Global uptake of ISO14001 doubles in six months

Uptake of ISO14001, the international environmental management standard, is increasing steadily. The total number of certificates world-wide now exceeds 4,000, and Japan, the UK and Germany still dominate with nearly half of the certificates issued. The USA is lagging far behind, but the standard is set to receive a boost as IBM promotes it along its supply chain.

ISO14001 was finalised towards the end of 1996. Last October, an ENDS survey showed that about 2,300 certificates to the standard had been issued globally after 12 months. More than 300 had been awarded in the UK, Japan and Germany, but the Netherlands and Switzerland had the highest numbers in terms of population (ENDS Report 273, p 3 ).

Japan has since overtaken the UK. It now has over 900 certificates compared with the UK's 650, according to figures collected by Reinhard Peglau of Germany's Federal Environment Agency. However, the UK is still ahead on a population basis.

Japan, the UK and Germany still account for almost half the certificates issued. But a second group of countries - including the Netherlands, Switzerland, Sweden, Taiwan and Korea - is catching up rapidly and accounts for a further quarter of the total.

The certification trend has remained remarkably consistent across the world, with most countries doubling the number of certificates since October. A few - including Spain, France and Finland - have done even better, but mostly from a low base.

In the UK, however, uptake of ISO14001 has increased at a lower rate. The number of certificates has grown by just over 200 to 650 since last October, an increase of only 48%.

When the figures are adjusted for population, the UK and Japan slip down the table to sixth and tenth place, respectively. Switzerland is in top position (see figure ).

In the USA, the number of certificates has more than doubled since October. But the US still languishes in the bottom half of the table.

Joe Cascio, leader of the US negotiating team on ISO14001, maintains that the figures do not reflect the extent of corporate environmental management system activity. He claims that there are "dozens, if not hundreds, of companies who have implemented ISO14001 without the slightest intention of getting registered."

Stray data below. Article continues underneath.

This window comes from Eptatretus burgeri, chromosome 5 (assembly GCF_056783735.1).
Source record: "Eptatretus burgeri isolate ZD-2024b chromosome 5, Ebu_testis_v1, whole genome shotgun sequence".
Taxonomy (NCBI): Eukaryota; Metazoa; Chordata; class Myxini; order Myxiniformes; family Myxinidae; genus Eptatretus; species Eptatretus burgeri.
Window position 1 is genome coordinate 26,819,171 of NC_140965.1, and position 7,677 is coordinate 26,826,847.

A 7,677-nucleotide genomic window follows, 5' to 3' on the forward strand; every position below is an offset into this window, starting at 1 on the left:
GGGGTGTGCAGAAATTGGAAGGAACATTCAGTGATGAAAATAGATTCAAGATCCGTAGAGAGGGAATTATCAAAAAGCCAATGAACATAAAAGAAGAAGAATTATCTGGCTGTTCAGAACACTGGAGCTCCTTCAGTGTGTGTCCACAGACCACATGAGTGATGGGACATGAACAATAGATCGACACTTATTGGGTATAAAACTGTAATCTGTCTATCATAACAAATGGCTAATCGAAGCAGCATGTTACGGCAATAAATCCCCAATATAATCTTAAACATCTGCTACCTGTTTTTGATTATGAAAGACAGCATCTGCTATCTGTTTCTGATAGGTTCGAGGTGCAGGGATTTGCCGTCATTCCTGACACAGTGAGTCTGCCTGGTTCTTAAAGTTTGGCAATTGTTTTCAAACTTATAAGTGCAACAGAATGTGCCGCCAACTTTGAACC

In contrast to the UK, the US Government is keener on certification than US industry. "Pro rata, Government is much more active in implementing ISO14001," said Mr Cascio. Examples include a large pilot project by the Department of Defence and implementation of ISO14001 at all Department of Energy laboratories.

However, the situation may begin to change following a move by computer giant IBM to encourage certification along its supply chain. In April, the company sent letters to over 900 suppliers saying that it is "interested in doing business with environmentally responsible suppliers" and asking them to achieve certification to the standard. No deadline has been set for certification and no sanctions have been proposed by IBM, but the message is clear.

IBM is the first US company to make such a move, but examples are more common in Europe - as recent initiatives by Jaguar and Rover illustrate (ENDS Report 279, pp 23-25 ).

Uptake of ISO14001 in Asia remains strong, despite the financial crisis in the region. Japan, Taiwan and South Korea are in the lead, but the numbers of certificates in China, Malaysia and Thailand have more than doubled.

Kazuhiro Okuma, assistant director at the Japanese Environment Agency, told ENDS that "companies in Japan are getting more and more environment-conscious," with green consumerism in Europe cited as an influence. He has seen no evidence that the economic turmoil has influenced the rate of uptake, and believes that any effects will be limited

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